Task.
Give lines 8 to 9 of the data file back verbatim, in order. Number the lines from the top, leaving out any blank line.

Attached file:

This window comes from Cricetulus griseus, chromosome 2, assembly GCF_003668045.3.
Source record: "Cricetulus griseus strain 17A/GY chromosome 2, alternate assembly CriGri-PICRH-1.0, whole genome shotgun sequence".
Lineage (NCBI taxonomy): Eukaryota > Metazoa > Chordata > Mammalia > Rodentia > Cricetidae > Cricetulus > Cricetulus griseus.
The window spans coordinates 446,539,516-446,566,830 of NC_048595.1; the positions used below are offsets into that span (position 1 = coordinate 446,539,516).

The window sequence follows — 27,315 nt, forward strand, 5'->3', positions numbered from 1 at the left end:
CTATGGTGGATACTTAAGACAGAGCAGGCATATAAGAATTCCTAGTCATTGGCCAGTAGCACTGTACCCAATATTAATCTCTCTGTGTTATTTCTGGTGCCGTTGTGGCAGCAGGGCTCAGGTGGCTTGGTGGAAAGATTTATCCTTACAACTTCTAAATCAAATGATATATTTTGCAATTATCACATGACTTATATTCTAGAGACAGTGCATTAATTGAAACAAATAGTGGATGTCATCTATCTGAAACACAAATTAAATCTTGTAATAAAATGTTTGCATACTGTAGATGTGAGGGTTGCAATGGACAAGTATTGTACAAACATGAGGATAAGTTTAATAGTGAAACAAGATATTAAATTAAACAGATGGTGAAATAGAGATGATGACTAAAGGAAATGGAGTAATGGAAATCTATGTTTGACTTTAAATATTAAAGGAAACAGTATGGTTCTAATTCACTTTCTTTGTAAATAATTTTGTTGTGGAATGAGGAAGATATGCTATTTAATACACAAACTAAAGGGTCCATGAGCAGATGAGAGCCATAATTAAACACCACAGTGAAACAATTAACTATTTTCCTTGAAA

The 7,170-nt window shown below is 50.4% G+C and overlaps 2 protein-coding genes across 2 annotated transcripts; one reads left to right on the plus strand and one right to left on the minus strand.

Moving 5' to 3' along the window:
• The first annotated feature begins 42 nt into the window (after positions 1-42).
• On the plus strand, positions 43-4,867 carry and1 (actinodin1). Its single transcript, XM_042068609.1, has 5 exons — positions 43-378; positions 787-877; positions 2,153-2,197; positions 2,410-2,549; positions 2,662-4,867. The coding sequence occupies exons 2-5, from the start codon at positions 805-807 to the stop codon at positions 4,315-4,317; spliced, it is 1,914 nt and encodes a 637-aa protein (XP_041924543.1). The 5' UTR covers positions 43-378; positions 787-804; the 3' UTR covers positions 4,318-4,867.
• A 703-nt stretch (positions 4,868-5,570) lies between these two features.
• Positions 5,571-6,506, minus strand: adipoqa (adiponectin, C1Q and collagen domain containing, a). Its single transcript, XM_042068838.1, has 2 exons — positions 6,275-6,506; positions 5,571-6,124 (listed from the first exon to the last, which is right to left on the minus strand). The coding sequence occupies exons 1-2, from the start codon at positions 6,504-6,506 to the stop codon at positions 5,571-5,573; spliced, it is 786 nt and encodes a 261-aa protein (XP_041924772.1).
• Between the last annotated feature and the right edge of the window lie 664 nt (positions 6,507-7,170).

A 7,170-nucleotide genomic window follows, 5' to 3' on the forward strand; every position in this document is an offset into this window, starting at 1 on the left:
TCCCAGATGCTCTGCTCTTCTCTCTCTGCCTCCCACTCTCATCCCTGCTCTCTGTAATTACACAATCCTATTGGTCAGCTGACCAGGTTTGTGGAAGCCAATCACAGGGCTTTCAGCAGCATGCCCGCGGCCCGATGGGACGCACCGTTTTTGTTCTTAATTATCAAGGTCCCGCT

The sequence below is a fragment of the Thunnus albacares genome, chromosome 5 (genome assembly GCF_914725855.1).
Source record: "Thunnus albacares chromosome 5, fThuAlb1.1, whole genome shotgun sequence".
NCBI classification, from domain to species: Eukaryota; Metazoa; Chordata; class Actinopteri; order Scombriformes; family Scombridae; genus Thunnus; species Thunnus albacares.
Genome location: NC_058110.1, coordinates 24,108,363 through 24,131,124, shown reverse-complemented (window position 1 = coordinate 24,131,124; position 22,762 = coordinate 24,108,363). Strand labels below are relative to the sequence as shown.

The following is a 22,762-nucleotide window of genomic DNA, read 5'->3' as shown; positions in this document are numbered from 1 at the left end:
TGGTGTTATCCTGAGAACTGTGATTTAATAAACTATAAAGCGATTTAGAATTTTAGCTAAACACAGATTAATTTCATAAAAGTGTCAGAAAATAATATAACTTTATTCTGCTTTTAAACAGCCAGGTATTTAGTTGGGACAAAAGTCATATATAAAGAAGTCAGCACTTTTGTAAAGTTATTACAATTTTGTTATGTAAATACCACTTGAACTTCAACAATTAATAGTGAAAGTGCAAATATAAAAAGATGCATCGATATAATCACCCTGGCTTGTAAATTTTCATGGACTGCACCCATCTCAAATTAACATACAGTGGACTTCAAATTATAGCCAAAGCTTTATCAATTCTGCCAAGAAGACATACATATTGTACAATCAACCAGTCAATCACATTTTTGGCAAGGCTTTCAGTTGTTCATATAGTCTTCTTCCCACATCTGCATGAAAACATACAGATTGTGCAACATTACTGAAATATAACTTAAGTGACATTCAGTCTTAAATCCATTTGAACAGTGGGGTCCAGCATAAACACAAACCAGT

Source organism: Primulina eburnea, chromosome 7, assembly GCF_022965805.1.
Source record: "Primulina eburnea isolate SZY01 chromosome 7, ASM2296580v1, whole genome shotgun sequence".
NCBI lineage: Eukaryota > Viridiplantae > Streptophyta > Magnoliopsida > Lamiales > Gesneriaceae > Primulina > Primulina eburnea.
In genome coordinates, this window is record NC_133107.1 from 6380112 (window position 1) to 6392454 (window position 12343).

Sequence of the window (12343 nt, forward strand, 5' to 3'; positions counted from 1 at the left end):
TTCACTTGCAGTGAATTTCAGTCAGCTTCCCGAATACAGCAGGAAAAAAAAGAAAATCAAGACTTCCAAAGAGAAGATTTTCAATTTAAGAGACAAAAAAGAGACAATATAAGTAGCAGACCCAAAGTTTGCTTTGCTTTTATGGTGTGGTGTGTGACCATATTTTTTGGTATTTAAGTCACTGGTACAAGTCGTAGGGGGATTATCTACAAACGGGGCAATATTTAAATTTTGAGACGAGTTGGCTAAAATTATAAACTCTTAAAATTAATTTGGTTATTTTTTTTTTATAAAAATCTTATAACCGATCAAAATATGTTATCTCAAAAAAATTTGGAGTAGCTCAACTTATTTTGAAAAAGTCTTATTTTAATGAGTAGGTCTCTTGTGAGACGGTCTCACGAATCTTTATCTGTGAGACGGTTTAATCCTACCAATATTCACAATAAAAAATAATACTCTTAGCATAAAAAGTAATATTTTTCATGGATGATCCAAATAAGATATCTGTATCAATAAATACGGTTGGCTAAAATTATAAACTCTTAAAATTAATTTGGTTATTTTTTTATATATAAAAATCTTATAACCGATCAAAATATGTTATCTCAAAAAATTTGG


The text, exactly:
Moving 5' to 3' along the window:
• The first annotated feature begins 42 nt into the window (after positions 1-42).